Methods Processing Tools Twitter — Snurb, 2 January 2012

So, 2011 is finally over – and what a year it’s been. While the confluence of natural disasters, political crises, and other major events has also provided us with the basis for a new research programme in crisis communication, let’s hope that 2012 is a little less intense, please…

To start the new year on a positive note, I’m finally getting around to sharing some more information about the new approach to generating Twitter metrics which we’ve developed over the past few months – this actually started during the research workshops we had with Stefan Stieglitz’s group at the University of Münster in August, so it’s taken some time to gestate into its present form. What it’s now turned into is quite a powerful tool for generating detailed information about a specific Twitter dataset – intended mainly for the study of hashtags, but with applications well beyond this as well. Amongst other things, it enables us to distinguish more effectively between different groups of participating users (from highly active lead users to much less active casual participants), and to track different types of participation, in total or by these specific groups, over time.


Introducing Metrify.awk

Update: revision 1.2 of metrify.awk is now available (still at the link below), and introduces some further functionality, which is outlined here.

The Gawk script we’re using for this is called metrify.awk, and it’s available here (ZIP file; you’ll need to unpack it). Metrify.awk is unusual in that it generates three different results tables within the one output CSV/TSV file; the output file is designed to be opened in Excel or another spreadsheet software, for further interrogation or charting. Metrify.awk takes standard Twapperkeeper or (with our modification) yourTwapperkeeper archives as input, and it’s run from the command line as follows:

gawk -F , -f metrify.awk divisions=list of percentiles time=time period skipusers=1 (if needed) tweets.csv >metrics.csv

I’ll explain the parameters as we go through the different results tables which metrify.awk generates. Obviously, use \t instead of , if you’re dealing with tab- rather than comma-separated datasets.

Distinguishing Different User Groups

The first aim of metrify.awk is to develop better distinctions between different groups of users. In any Twitter hashtag dataset, for example, there will usually be a long tail-style distribution of activity: from a handful of highly active ‘lead users’ through to a larger number of hangers-on who may only be present in the dataset because they happened to retweet a hashtagged message, without even paying much attention to the existence of the hashtag in the first place. In many circumstances, we might want to focus only on that central group of most active users, or examine how they act differently from the more marginal members of the hashtag community (to the extent that hashtags can be considered as communities in the first place, obviously).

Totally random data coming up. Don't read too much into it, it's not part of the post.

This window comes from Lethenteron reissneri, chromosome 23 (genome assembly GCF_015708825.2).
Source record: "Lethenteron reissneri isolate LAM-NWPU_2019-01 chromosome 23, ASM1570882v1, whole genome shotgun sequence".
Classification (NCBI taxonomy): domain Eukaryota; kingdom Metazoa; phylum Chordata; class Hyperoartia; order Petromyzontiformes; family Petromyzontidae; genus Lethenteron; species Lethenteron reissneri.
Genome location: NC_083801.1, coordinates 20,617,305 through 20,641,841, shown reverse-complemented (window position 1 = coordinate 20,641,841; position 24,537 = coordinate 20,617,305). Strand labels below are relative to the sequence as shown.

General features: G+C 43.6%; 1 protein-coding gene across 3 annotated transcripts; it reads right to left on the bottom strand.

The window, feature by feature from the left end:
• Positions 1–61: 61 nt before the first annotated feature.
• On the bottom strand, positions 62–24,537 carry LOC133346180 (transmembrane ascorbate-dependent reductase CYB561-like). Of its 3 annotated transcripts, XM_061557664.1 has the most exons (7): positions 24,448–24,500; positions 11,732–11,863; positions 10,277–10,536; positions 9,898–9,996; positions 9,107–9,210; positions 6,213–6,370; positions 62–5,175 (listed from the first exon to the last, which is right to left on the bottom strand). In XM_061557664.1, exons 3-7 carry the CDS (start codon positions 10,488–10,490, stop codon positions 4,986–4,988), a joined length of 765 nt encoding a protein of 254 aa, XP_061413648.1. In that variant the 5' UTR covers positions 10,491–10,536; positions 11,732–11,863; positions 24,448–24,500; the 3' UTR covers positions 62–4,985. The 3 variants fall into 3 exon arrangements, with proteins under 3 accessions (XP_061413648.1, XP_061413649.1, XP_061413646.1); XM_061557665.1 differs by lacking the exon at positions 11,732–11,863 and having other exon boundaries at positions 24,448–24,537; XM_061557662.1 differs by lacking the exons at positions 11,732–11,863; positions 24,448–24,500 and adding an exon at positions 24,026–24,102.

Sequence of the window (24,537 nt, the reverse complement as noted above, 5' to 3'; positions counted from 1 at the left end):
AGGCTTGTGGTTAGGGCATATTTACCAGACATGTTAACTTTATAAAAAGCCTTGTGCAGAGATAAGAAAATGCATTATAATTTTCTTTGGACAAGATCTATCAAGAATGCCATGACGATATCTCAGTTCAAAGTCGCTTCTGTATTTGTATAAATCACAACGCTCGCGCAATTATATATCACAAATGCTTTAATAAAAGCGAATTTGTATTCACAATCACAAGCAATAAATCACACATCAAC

One standard tool for making such distinctions is the division of the total userbase into different percentiles of more or less active users (where ‘active’ is measured simply by how many tweets they’ve contributed to the hashtag). Common such divisions include the so-called 10/90 or 1/9/90 rules, which distinguish variously between the top 10% of users and the rest of the group, or between the top 1% of lead users, the next 9% of engaged but less active users, and the rest. In other circumstances, a more even division of the userbase into two halves (i.e. 50/50) or four quarters (25/25/25/25) might also be useful.

Metrify.awk supports any such divisions through the divisions command-line parameter. This parameter specifies where the divisions should be made, through a comma-separated list of cutoff points, counting from the least active users to the top: “90″, for example, creates a 10/90 division, “90,99″ creates a 1/9/90 division, “25,50,75″ divides the userbase into four quarters of the same size. “10″, by contrast, would put the bottom 10% of least active users into one group, and the rest of the userbase into another. If divisions is not specified, metrify.awk defaults to “90,99′” – i.e. dividing the userbase according to the 1/9/90 rule.